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Since the exact location of an electron can not be known since the electron is constantly in motion is it possible to tell the direction the electron is moving? Is that direction known theoretically or actually?
Answer 1:

Specifically, the exact momentum (energy) and the exact position can't be known simultaneously. Because something in motion will tend to remain in motion, you can determine the direction by knowing the momentum. (For example, if a car has forward momentum, you know it's moving in the forward direction.) So, you can calculate the direction of an electron, and you can measure it, just not with infinite accuracy.


Answer 2:

You are asking a question that is related to Heisenberg's Uncertainty Principle. This principle states that, if you know one thing about an electron, you can't know another thing. So, you can know the position of an electron, but then you can't know its momentum - how fast it is going and how heavy it is. Or, you can know the momentum, but then you can't know the position. I think this is a principle of real experiments. I'm reading about it in Wikipedia, here:

uncertainty principle

You can think about it like this: If you're using a method to measure Exactly where the electron is, the measurement is interacting with the electron in some way, and so you can't know the exact momentum of the electron. Or, if you're using a method that measures the momentum exactly, that measurement is interacting with the electron in some way, so you can't know exactly where the electron was when you measured its momentum.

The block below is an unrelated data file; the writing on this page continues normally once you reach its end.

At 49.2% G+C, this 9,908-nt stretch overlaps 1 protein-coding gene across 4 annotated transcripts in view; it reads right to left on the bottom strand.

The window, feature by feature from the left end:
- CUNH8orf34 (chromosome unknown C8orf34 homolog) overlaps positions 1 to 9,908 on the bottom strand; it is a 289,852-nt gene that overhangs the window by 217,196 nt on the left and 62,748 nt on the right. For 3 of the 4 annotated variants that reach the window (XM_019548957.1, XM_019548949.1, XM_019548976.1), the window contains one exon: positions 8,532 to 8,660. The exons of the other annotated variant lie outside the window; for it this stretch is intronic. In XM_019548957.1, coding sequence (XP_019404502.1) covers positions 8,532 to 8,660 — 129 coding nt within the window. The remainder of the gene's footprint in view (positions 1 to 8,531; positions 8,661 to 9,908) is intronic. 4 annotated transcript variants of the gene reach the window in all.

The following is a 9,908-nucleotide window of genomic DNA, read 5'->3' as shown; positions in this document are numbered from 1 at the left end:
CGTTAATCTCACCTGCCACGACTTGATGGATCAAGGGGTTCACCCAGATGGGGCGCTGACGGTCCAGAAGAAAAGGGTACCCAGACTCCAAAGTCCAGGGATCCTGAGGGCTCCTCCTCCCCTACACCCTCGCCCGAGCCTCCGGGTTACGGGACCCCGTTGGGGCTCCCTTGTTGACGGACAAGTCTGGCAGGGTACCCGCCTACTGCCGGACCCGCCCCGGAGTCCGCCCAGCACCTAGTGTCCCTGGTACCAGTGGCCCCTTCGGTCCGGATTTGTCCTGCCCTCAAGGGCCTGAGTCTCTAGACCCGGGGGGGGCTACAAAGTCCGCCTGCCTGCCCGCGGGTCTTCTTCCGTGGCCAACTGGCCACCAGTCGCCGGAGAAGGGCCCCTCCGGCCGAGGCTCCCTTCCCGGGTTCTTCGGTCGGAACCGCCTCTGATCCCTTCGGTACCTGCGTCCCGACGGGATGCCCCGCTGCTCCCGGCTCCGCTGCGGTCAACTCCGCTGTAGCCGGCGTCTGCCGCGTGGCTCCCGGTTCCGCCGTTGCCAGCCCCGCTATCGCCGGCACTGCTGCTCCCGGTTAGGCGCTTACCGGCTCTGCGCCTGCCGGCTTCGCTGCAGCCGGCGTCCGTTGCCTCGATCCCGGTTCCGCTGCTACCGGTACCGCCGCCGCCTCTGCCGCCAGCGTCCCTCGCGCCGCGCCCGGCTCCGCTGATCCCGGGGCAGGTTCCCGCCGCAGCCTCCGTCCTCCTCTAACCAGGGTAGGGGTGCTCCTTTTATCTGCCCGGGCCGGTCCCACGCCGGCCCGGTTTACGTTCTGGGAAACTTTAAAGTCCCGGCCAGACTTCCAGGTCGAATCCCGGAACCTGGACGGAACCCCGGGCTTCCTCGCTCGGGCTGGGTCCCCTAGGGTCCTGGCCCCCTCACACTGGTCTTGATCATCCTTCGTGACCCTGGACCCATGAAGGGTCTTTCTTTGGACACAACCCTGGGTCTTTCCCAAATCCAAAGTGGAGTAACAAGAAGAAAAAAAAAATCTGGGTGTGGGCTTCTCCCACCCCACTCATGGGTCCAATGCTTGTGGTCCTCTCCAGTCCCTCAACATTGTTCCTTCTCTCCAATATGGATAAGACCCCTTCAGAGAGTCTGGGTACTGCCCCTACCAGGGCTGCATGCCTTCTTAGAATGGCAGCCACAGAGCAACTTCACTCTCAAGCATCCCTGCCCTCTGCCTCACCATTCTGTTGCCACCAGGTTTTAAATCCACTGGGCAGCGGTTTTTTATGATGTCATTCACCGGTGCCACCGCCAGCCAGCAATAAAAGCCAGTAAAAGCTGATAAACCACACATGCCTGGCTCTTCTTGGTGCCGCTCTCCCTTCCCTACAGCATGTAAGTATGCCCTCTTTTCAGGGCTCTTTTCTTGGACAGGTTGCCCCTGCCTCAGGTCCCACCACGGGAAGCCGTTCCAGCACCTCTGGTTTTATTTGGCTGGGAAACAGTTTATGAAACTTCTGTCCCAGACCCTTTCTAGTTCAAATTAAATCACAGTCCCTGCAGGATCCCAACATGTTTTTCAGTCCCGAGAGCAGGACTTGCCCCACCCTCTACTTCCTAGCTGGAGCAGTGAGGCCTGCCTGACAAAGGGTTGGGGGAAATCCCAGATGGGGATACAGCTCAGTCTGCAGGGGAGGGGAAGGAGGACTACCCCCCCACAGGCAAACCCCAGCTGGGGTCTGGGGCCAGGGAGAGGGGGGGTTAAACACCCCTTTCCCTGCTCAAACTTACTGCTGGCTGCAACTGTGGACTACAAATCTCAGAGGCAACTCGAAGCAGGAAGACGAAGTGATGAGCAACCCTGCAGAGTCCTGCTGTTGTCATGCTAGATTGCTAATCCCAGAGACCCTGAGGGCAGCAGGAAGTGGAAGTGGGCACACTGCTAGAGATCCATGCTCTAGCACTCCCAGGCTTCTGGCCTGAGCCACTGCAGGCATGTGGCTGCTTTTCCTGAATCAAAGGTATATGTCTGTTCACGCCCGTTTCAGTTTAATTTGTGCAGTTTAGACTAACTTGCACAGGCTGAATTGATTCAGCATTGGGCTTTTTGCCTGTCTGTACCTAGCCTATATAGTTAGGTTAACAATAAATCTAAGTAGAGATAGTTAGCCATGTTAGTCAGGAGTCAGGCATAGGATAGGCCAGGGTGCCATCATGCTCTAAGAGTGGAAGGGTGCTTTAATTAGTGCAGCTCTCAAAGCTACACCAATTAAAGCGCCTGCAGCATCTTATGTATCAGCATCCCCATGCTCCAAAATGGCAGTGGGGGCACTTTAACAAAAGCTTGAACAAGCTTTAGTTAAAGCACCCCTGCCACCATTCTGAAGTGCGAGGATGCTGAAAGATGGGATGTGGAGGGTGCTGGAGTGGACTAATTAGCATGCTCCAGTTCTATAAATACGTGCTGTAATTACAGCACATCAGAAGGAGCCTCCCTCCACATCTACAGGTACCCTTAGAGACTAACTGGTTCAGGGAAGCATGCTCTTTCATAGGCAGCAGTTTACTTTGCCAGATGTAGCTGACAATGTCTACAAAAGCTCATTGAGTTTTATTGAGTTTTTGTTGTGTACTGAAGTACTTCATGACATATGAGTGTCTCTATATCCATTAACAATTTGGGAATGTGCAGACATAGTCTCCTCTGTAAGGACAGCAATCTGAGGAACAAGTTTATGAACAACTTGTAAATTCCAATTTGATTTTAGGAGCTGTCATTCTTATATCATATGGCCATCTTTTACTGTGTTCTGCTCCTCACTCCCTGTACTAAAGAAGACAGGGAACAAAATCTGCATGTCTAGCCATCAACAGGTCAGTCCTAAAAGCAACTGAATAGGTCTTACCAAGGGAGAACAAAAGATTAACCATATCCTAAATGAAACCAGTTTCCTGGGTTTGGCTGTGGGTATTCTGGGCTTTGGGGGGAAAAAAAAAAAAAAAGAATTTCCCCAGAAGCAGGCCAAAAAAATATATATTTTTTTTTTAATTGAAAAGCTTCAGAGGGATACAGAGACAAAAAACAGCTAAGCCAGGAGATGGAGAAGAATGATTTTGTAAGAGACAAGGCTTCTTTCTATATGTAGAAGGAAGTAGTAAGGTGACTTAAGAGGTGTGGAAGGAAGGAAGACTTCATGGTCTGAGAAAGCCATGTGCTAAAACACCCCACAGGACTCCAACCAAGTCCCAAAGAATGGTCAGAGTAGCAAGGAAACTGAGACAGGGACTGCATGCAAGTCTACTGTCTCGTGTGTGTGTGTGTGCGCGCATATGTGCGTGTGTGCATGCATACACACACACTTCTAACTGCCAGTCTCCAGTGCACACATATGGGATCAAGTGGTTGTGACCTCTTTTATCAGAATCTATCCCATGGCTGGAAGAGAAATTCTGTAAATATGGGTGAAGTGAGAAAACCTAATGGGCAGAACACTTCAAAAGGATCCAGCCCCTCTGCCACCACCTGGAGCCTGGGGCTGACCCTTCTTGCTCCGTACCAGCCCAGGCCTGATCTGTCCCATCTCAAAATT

The wikipedia article gets complicated quite quickly, so you might want to look for other information on the subject.

Keep asking questions!
Best wishes,


Answer 3:

There is something called the Heisenberg Uncertainty Principle that limits what you can know about the mass, position, energy, and time of any particle, no matter what it is. It's possible to know exactly where an electron is at any given moment, but you will have no idea of where it's going or how fast - or you know precisely what direction it's moving in, but have no idea where it is. This is due to a fundamental property of physics at small scales that is difficult to describe in layman's terms: particles inhabit a wave-like probability distribution of energy and position states, and observing something alters it, so that you don't know where it will be after you observe it.



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